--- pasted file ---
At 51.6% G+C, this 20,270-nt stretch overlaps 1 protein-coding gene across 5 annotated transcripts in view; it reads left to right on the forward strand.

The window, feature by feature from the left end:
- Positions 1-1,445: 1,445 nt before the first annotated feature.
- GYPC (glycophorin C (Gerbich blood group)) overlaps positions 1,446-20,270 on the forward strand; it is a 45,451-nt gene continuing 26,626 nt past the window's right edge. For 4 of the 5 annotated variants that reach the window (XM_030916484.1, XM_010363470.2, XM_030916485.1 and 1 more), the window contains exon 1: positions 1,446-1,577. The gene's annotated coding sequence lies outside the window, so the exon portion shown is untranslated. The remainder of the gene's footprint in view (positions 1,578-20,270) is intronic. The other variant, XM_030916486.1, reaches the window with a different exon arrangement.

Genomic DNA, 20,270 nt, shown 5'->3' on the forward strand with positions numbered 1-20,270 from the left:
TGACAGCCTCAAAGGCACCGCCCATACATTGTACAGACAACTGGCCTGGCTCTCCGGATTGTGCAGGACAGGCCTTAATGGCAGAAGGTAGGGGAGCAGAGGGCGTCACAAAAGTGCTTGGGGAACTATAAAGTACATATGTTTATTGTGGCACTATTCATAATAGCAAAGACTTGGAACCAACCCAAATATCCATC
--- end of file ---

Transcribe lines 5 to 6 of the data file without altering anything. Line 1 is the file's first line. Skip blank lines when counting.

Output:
Genomic DNA, 20,270 nt, shown 5'->3' on the forward strand with positions numbered 1-20,270 from the left:
TGACAGCCTCAAAGGCACCGCCCATACATTGTACAGACAACTGGCCTGGCTCTCCGGATTGTGCAGGACAGGCCTTAATGGCAGAAGGTAGGGGAGCAGAGGGCGTCACAAAAGTGCTTGGGGAACTATAAAGTACATATGTTTATTGTGGCACTATTCATAATAGCAAAGACTTGGAACCAACCCAAATATCCATC